His legal counsel in Belgrade said he would not attend on Tuesday unless the lengthy delay was granted, and he would also reject any counsel imposed by the court.
Judges and the prosecution gathered for the start of the trial as scheduled on Monday, but Judge O-Gon Kwon adjourned proceedings less than 30 minutes later as Mr Karadzic's chair remained empty.
"We request Mr Karadzic to attend so that his trial is not further obstructed," he added.
The judge said the court could impose a defence lawyer on Mr Karadzic, among other measures, should he display "consistently obstructive behaviour".
AT THE SCENE
Peter Biles, The Hague
There was a sense of anti-climax as the judges and the prosecution team entered the trial chamber. The chair reserved for Radovan Karadzic was empty. And he had no legal representation in court.
The prosecution made it clear that they're ready for this trial to start. They said there was a choice to either allow Mr Karadzic to represent himself, and frustrate the proceedings, as he has done on Monday, or assign legal counsel to represent him, if he refuses to appear.
After 15 minutes the judge adjourned the proceedings until Tuesday afternoon.
The prosecution called for the tribunal to impose counsel on Mr Karadzic.
Another of his legal advisers, Kevin Jon Heller, said that from the scope of the trial - thought to include 1.2 million pages of evidence, numerous crime scenes and hundreds of witness - it was understandable why Mr Karadzic, who is not a trained lawyer, had stayed away.
"It's deeply regrettable, of course, that he isn't going to be in court, but it's also easy to understand why he isn't.
"He simply doesn't believe there's enough time to prepare his defence."
Mr Karadzic is not due to give his opening statement until next week, after the prosecution has been allowed two days to deliver its opening argument .
Survivors of the conflict were shocked at the delay.
Admira Fazlic had watched the brief proceedings from the public gallery.
"Radovan Karadzic is making the world and justice ridiculous. He is joking with everybody," she was quoted by the Associated Press news agency as saying.
The former president of Republika Srpska, head of the Serbian Democratic Party (SDS) and commander of the Bosnian Serb Army has refused to enter pleas, but says he will co-operate with the court to prove his innocence.
He was indicted in 1995 on two counts of genocide and a multitude of other crimes committed against Bosnian Muslim, Bosnian Croat and other non-Serb civilians during the 1992-1995 war, which left more than 100,000 people dead.
The charges relate to several events, including the campaign of shelling and sniper attacks on Sarajevo during the 44-month siege of the city, in which some 12,000 civilians died.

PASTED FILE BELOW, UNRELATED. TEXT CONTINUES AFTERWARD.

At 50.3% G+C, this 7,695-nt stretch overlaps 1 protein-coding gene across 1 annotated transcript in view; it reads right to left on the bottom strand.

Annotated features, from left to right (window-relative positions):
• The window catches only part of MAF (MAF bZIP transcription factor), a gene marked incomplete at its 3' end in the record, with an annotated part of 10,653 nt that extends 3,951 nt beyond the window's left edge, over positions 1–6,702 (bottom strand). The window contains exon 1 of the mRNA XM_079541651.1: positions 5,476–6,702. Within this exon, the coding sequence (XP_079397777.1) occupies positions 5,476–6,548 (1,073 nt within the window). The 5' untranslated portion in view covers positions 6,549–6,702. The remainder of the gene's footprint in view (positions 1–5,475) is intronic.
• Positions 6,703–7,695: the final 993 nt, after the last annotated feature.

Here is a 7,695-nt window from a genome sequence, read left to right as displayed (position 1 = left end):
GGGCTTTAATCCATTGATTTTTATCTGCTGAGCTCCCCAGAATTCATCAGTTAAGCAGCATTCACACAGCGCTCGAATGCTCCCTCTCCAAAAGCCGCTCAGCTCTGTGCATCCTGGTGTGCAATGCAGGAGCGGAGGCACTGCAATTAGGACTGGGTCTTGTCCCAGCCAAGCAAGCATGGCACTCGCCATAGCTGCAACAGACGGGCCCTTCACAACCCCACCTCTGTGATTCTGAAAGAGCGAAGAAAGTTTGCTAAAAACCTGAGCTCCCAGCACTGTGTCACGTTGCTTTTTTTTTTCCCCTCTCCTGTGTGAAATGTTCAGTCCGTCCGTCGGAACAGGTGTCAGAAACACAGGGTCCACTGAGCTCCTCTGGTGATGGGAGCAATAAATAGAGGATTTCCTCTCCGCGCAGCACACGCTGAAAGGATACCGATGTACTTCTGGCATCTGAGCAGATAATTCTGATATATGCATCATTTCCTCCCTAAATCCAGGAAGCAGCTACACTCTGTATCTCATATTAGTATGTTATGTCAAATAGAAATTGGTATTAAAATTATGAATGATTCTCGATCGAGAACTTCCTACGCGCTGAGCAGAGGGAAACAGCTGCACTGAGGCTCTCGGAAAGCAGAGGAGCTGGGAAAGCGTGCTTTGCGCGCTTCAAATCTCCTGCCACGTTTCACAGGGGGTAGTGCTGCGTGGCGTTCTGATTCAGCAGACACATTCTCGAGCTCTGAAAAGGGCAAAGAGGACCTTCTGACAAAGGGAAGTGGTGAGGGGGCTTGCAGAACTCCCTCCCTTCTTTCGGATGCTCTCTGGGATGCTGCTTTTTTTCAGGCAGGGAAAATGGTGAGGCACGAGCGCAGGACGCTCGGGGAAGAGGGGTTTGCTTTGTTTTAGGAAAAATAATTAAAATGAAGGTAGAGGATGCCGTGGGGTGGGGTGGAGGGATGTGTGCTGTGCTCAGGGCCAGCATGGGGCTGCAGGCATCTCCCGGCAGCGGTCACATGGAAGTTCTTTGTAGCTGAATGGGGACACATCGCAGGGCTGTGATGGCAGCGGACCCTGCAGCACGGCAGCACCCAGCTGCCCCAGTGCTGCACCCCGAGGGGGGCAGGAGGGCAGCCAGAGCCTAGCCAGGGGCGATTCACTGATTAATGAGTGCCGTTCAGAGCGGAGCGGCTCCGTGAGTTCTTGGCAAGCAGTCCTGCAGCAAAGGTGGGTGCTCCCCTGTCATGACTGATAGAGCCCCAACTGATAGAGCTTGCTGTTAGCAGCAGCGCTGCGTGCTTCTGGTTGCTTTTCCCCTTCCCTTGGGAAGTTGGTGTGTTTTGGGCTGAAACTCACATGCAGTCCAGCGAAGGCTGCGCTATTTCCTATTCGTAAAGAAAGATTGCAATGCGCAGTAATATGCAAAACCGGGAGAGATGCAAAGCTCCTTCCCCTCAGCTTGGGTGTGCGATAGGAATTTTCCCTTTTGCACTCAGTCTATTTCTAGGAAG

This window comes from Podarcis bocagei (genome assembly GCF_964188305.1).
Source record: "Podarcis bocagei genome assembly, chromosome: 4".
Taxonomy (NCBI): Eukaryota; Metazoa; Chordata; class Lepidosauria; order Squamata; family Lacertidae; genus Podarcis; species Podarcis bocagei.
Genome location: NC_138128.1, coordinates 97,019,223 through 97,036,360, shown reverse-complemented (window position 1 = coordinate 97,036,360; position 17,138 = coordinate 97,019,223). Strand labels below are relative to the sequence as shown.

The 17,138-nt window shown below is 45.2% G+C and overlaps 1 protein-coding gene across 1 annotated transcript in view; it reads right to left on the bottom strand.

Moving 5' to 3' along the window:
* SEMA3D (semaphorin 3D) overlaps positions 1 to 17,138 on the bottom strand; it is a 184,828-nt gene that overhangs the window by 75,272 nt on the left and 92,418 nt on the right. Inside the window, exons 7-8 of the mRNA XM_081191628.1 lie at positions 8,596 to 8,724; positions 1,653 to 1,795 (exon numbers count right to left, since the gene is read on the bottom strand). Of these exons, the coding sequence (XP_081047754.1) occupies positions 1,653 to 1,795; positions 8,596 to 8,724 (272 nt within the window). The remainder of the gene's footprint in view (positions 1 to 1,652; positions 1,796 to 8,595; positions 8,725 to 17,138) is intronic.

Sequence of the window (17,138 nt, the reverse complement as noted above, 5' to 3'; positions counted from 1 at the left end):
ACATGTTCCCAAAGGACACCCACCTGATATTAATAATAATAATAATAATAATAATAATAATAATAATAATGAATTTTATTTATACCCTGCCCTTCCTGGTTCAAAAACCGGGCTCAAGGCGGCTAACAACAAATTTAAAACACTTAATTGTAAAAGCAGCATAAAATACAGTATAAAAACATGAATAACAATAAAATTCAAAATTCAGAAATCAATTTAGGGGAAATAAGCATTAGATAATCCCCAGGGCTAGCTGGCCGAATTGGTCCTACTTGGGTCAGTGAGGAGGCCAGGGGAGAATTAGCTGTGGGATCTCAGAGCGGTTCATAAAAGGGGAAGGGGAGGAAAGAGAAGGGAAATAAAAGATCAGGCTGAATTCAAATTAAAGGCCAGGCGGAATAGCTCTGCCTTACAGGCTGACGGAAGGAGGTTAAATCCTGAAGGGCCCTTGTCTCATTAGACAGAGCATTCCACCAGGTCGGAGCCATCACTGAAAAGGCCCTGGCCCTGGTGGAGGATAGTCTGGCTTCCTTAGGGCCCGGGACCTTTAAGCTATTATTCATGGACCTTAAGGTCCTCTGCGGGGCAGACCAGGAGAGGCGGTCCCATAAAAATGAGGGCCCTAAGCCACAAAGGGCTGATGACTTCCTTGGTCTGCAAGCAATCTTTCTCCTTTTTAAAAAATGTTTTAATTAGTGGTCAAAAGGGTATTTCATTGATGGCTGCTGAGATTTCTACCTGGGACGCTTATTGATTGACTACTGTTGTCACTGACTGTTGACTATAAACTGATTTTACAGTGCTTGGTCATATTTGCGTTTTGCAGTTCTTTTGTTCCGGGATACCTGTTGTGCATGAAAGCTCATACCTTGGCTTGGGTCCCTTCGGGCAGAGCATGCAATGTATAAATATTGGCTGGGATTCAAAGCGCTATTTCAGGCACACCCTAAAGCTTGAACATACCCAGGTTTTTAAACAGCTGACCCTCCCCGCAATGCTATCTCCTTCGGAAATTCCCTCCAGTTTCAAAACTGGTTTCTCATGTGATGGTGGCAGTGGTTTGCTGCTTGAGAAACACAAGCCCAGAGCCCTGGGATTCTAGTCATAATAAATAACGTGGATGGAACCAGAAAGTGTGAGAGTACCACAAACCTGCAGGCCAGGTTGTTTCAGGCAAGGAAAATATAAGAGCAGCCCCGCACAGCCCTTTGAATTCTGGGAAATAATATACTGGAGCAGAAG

Mr Karadzic is also accused of being behind the massacre of more than 7,000 Bosniak (Bosnian Muslim) men and youths in Srebrenica in July 1995, and of attacks on more than a dozen Bosnian municipalities in the early stages of the war.
"The prosecution alleges that Karadzic committed all of these crimes together with other members of a joint criminal enterprise with the aim to permanently remove Bosnian Muslim and Bosnian Croat inhabitants from the territories claimed to be a part of the so-called Serbian Republic," the ICTY said in a statement.
Eleven counts of genocide, war crimes, crimes against humanity and other atrocities
Charged over shelling Sarajevo during the city's siege, in which some 12,000 civilians died
Allegedly organised the massacre of up to 8,000 Bosniak men and youths in Srebrenica
Targeted Bosniak and Croat political leaders, intellectuals and professionals
Unlawfully deported and transferred civilians because of national or religious identity
Mr Karadzic faces a maximum sentence of life in prison if convicted.
Correspondents say the judges want to complete the trial by 2012, conscious that the trial of former Yugoslav President Slobodan Milosevic ended without a verdict after four years when he died in custody.
Prosecutors have abbreviated the scale of their case, and will call fewer witnesses and include alleged crimes in fewer locations.
"This trial is important for the victims who will finally see justice being done," chief prosecutor Serge Brammertz told AFP news agency.
"When you speak to a woman who tells you that 21 members of her family have been assassinated, and for some of them she even has no idea where the bodies are, you can easily measure the importance of this trial."
Mr Brammertz said his only regret was that the former Bosnian Serb military leader, Ratko Mladic, would not be in the dock on Monday.
When Mr Karadzic was found living disguised and under a false name in Belgrade in July 2008, some officials claimed that Gen Mladic would be next. But more than a year on, Gen Mladic is still at large.
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